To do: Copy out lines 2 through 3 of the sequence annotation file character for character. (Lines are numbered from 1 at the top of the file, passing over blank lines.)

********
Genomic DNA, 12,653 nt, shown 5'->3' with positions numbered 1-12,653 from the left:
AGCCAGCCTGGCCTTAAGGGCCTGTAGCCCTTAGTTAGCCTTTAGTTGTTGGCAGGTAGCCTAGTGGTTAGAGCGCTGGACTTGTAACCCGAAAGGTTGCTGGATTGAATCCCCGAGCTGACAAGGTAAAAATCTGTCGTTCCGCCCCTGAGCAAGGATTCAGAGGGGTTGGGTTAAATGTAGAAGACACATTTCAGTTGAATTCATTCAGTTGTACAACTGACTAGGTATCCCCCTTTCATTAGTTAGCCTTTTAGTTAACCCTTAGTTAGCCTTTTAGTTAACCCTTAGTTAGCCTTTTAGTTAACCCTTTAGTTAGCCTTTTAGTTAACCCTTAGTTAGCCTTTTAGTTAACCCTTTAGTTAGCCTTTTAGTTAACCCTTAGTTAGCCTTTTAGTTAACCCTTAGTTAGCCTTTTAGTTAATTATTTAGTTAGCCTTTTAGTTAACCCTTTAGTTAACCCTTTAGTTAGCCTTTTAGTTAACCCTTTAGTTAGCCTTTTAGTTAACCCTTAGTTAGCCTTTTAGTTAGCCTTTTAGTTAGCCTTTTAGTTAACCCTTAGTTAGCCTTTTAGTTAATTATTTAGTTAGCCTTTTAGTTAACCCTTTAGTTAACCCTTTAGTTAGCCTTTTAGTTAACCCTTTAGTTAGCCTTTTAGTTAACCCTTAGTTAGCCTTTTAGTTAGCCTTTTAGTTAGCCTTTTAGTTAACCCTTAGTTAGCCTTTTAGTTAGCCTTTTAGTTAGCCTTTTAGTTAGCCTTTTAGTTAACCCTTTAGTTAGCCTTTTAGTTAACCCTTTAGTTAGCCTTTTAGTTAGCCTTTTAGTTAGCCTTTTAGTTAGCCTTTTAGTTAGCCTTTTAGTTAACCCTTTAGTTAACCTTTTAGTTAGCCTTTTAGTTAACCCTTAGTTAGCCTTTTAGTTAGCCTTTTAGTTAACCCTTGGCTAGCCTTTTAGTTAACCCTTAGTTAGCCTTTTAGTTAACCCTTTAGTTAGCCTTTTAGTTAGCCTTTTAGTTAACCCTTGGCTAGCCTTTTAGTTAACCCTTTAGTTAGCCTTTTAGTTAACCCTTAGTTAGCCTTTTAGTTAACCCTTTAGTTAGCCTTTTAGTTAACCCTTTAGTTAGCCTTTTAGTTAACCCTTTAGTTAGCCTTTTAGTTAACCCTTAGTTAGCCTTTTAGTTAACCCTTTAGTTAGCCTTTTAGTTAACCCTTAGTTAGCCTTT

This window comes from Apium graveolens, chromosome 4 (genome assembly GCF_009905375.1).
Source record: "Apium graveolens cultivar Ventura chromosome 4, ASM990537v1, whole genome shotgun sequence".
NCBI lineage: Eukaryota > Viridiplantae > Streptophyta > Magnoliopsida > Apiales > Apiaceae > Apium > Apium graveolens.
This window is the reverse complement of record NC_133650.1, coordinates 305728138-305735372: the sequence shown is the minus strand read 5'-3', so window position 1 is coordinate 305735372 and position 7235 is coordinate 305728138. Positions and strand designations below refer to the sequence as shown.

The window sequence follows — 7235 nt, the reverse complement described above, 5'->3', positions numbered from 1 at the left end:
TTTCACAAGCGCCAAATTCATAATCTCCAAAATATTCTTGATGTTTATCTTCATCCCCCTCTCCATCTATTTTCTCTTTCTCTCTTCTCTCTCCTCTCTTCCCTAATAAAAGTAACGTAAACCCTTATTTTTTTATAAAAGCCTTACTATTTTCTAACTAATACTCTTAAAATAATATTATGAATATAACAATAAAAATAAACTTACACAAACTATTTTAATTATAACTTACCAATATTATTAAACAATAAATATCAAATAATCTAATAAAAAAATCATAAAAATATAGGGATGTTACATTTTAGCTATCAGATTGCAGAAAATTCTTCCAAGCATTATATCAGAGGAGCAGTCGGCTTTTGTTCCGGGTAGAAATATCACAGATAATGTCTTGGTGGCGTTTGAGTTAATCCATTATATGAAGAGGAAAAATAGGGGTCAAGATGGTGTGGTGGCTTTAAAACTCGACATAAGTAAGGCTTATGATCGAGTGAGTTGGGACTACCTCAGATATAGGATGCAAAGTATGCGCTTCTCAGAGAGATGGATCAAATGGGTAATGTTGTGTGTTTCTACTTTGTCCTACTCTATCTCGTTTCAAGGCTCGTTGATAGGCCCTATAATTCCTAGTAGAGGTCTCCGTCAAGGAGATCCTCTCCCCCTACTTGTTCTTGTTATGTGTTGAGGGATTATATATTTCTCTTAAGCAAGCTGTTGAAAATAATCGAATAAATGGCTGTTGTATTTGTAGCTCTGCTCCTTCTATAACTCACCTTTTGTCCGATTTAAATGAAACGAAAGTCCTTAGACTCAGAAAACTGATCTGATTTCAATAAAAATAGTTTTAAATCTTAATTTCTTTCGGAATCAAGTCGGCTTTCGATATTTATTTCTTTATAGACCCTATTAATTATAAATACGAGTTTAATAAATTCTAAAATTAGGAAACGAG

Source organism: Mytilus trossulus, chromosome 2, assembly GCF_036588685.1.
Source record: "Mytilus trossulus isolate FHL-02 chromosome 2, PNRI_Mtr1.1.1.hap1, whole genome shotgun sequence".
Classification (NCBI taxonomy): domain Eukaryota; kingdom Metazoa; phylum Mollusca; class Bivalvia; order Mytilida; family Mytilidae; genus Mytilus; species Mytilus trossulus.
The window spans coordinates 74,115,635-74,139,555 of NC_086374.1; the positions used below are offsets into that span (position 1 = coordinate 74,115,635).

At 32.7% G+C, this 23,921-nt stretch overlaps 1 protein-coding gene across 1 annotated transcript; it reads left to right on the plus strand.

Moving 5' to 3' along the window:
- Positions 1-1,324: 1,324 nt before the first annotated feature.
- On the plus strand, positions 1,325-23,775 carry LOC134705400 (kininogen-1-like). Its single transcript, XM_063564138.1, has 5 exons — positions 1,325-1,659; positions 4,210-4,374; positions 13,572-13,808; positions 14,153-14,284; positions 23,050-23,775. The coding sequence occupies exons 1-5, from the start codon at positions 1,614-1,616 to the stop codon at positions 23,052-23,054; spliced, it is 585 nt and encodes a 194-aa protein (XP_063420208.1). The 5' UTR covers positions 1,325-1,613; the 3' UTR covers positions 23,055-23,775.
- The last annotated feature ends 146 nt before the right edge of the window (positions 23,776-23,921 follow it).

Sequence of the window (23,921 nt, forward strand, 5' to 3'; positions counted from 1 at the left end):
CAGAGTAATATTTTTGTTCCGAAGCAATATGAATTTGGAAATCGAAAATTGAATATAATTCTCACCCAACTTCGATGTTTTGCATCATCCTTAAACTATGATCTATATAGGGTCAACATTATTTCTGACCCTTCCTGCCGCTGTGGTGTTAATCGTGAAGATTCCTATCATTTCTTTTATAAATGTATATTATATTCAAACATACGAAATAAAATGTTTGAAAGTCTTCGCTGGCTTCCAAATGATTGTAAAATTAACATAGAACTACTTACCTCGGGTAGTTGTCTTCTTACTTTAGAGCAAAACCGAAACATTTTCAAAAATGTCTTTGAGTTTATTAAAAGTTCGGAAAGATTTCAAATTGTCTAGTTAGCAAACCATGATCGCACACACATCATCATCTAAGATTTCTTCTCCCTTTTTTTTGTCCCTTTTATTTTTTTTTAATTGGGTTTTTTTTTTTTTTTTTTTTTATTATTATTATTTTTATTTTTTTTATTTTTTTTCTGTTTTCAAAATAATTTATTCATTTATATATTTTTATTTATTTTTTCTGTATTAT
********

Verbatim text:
AGCCAGCCTGGCCTTAAGGGCCTGTAGCCCTTAGTTAGCCTTTAGTTGTTGGCAGGTAGCCTAGTGGTTAGAGCGCTGGACTTGTAACCCGAAAGGTTGCTGGATTGAATCCCCGAGCTGACAAGGTAAAAATCTGTCGTTCCGCCCCTGAGCAAGGATTCAGAGGGGTTGGGTTAAATGTAGAAGACACATTTCAGTTGAATTCATTCAGTTGTACAACTGACTAGGTATCCCCCTTTCATTAGTTAGCCTTTTAGTTAACCCTTAGTTAGCCTTTTAGTTAACCCTTAGTTAGCCTTTTAGTTAACCCTTTAGTTAGCCTTTTAGTTAACCCTTAGTTAGCCTTTTAGTTAACCCTTTAGTTAGCCTTTTAGTTAACCCTTAGTTAGCCTTTTAGTTAACCCTTAGTTAGCCTTTTAGTTAATTATTTAGTTAGCCTTTTAGTTAACCCTTTAGTTAACCCTTTAGTTAGCCTTTTAGTTAACCCTTTAGTTAGCCTTTTAGTTAACCCTTAGTTAGCCTTTTAGTTAGCCTTTTAGTTAGCCTTTTAGTTAACCCTTAGTTAGCCTTTTAGTTAATTATTTAGTTAGCCTTTTAGTTAACCCTTTAGTTAACCCTTTAGTTAGCCTTTTAGTTAACCCTTTAGTTAGCCTTTTAGTTAACCCTTAGTTAGCCTTTTAGTTAGCCTTTTAGTTAGCCTTTTAGTTAACCCTTAGTTAGCCTTTTAGTTAGCCTTTTAGTTAGCCTTTTAGTTAGCCTTTTAGTTAACCCTTTAGTTAGCCTTTTAGTTAACCCTTTAGTTAGCCTTTTAGTTAGCCTTTTAGTTAGCCTTTTAGTTAGCCTTTTAGTTAGCCTTTTAGTTAACCCTTTAGTTAACCTTTTAGTTAGCCTTTTAGTTAACCCTTAGTTAGCCTTTTAGTTAGCCTTTTAGTTAACCCTTGGCTAGCCTTTTAGTTAACCCTTAGTTAGCCTTTTAGTTAACCCTTTAGTTAGCCTTTTAGTTAGCCTTTTAGTTAACCCTTGGCTAGCCTTTTAGTTAACCCTTTAGTTAGCCTTTTAGTTAACCCTTAGTTAGCCTTTTAGTTAACCCTTTAGTTAGCCTTTTAGTTAACCCTTTAGTTAGCCTTTTAGTTAACCCTTTAGTTAGCCTTTTAGTTAACCCTTAGTTAGCCTTTTAGTTAACCCTTTAGTTAGCCTTTTAGTTAACCCTTAGTTAGCCTTT

This window comes from Apium graveolens, chromosome 4 (genome assembly GCF_009905375.1).